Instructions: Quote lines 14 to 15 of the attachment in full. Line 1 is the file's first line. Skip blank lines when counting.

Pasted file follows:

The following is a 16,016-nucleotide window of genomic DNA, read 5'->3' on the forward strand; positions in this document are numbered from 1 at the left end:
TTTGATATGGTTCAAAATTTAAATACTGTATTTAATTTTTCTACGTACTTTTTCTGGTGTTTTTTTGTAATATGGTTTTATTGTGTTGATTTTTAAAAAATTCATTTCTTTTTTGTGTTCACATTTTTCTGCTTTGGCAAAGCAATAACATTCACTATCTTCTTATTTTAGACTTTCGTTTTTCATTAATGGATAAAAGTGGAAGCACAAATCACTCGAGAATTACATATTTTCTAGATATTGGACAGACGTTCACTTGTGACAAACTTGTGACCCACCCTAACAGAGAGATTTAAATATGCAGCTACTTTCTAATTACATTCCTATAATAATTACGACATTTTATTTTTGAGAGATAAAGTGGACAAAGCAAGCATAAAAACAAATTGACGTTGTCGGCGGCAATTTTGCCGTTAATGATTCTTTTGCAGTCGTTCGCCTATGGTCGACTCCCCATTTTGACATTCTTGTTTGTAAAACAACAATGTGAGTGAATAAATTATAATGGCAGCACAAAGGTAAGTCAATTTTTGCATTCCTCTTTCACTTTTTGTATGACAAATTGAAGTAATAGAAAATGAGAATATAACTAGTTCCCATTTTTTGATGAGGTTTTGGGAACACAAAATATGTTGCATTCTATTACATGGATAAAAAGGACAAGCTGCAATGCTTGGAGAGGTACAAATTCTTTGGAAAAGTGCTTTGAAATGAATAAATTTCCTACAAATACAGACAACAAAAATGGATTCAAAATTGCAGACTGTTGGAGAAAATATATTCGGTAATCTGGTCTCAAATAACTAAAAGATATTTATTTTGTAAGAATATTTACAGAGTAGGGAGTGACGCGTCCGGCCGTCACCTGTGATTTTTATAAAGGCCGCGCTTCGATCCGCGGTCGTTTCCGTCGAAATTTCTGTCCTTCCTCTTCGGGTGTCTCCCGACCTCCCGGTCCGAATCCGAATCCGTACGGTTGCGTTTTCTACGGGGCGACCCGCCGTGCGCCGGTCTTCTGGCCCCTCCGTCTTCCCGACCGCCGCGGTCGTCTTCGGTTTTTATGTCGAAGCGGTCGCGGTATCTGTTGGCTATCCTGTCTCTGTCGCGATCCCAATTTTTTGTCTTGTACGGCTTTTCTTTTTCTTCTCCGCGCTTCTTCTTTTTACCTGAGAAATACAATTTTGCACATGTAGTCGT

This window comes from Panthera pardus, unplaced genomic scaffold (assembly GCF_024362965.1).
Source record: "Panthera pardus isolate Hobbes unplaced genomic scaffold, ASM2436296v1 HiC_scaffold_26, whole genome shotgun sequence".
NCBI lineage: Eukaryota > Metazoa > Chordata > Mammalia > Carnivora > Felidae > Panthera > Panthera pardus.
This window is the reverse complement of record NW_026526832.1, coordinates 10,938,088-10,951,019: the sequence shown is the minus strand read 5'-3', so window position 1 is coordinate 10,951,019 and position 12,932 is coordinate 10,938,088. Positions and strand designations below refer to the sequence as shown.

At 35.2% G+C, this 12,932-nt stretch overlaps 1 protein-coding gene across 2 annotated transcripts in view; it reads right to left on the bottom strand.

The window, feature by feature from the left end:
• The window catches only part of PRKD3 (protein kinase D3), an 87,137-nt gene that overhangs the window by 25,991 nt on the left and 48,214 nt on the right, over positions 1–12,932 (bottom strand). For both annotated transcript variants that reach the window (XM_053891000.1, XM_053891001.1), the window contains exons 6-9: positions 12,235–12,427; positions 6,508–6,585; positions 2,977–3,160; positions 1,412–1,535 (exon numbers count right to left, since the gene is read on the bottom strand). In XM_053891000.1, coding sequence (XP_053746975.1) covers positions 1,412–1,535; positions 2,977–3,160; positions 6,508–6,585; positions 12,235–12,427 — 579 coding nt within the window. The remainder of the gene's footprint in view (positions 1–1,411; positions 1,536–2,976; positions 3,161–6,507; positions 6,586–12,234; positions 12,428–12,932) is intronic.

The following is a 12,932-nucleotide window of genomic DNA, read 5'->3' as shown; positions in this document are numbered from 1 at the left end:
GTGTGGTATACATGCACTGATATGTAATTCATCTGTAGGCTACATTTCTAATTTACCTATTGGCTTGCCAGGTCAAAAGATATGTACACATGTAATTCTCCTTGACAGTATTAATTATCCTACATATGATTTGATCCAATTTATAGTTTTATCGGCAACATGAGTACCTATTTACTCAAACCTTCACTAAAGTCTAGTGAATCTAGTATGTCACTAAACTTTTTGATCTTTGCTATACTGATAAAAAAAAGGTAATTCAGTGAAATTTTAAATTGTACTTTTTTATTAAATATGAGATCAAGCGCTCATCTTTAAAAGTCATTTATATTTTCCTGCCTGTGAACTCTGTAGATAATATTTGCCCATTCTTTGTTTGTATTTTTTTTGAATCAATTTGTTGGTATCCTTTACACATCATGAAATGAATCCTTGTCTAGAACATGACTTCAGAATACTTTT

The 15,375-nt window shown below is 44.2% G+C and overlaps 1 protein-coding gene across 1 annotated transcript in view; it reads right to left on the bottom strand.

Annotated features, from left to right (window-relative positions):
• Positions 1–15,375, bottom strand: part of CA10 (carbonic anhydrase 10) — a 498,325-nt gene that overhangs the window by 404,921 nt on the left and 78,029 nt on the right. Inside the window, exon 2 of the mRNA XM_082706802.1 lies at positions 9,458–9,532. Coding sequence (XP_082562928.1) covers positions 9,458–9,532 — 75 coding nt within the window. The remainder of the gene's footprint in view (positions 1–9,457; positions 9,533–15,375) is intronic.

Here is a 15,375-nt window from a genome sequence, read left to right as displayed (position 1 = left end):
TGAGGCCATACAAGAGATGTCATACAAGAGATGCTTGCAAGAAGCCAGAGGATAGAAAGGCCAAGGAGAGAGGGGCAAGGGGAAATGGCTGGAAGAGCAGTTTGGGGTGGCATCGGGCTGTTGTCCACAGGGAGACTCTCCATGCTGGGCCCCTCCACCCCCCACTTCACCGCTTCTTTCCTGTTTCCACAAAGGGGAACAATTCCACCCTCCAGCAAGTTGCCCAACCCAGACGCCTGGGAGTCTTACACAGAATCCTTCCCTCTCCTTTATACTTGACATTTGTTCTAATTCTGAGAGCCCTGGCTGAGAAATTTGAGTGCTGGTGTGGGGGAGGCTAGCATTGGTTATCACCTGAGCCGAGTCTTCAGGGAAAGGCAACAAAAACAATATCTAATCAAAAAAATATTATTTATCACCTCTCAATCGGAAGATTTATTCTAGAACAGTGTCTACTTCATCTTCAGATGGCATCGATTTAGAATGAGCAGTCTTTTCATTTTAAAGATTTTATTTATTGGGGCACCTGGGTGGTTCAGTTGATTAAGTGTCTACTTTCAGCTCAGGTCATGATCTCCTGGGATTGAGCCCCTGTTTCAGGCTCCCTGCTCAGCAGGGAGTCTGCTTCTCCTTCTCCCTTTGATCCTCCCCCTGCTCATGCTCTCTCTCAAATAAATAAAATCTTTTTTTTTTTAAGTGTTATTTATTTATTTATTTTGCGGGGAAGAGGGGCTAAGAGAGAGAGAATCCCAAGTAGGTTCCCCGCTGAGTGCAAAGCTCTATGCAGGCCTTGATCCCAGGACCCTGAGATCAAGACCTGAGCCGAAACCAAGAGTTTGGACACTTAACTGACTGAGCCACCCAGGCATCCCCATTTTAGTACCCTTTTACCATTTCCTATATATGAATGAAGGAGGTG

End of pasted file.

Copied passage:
• Positions 1–15,375, bottom strand: part of CA10 (carbonic anhydrase 10) — a 498,325-nt gene that overhangs the window by 404,921 nt on the left and 78,029 nt on the right. Inside the window, exon 2 of the mRNA XM_082706802.1 lies at positions 9,458–9,532. Coding sequence (XP_082562928.1) covers positions 9,458–9,532 — 75 coding nt within the window. The remainder of the gene's footprint in view (positions 1–9,457; positions 9,533–15,375) is intronic.

Here is a 15,375-nt window from a genome sequence, read left to right as displayed (position 1 = left end):